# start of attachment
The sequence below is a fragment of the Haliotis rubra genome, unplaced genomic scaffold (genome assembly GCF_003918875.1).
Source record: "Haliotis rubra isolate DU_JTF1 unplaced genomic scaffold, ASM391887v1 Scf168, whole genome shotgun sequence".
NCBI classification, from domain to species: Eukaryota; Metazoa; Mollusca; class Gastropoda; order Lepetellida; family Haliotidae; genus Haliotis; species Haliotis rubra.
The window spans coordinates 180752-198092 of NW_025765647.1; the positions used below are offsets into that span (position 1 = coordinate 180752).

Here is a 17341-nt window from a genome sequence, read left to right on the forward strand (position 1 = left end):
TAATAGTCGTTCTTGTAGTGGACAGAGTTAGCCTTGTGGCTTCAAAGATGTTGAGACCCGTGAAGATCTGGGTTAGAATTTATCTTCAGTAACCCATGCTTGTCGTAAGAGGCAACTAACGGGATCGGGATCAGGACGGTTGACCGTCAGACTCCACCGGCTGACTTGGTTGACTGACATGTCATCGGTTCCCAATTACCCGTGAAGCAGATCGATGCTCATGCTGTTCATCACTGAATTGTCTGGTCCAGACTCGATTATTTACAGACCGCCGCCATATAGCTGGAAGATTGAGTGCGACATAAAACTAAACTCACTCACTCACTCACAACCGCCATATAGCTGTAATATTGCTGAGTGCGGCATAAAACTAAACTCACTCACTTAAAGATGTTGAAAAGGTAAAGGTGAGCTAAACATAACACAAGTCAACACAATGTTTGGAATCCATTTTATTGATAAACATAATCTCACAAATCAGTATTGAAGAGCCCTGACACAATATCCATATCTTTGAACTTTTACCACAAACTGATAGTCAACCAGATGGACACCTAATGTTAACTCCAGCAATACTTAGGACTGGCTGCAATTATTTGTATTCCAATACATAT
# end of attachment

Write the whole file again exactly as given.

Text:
The sequence below is a fragment of the Haliotis rubra genome, unplaced genomic scaffold (genome assembly GCF_003918875.1).
Source record: "Haliotis rubra isolate DU_JTF1 unplaced genomic scaffold, ASM391887v1 Scf168, whole genome shotgun sequence".
NCBI classification, from domain to species: Eukaryota; Metazoa; Mollusca; class Gastropoda; order Lepetellida; family Haliotidae; genus Haliotis; species Haliotis rubra.
The window spans coordinates 180752-198092 of NW_025765647.1; the positions used below are offsets into that span (position 1 = coordinate 180752).

Here is a 17341-nt window from a genome sequence, read left to right on the forward strand (position 1 = left end):
TAATAGTCGTTCTTGTAGTGGACAGAGTTAGCCTTGTGGCTTCAAAGATGTTGAGACCCGTGAAGATCTGGGTTAGAATTTATCTTCAGTAACCCATGCTTGTCGTAAGAGGCAACTAACGGGATCGGGATCAGGACGGTTGACCGTCAGACTCCACCGGCTGACTTGGTTGACTGACATGTCATCGGTTCCCAATTACCCGTGAAGCAGATCGATGCTCATGCTGTTCATCACTGAATTGTCTGGTCCAGACTCGATTATTTACAGACCGCCGCCATATAGCTGGAAGATTGAGTGCGACATAAAACTAAACTCACTCACTCACTCACAACCGCCATATAGCTGTAATATTGCTGAGTGCGGCATAAAACTAAACTCACTCACTTAAAGATGTTGAAAAGGTAAAGGTGAGCTAAACATAACACAAGTCAACACAATGTTTGGAATCCATTTTATTGATAAACATAATCTCACAAATCAGTATTGAAGAGCCCTGACACAATATCCATATCTTTGAACTTTTACCACAAACTGATAGTCAACCAGATGGACACCTAATGTTAACTCCAGCAATACTTAGGACTGGCTGCAATTATTTGTATTCCAATACATAT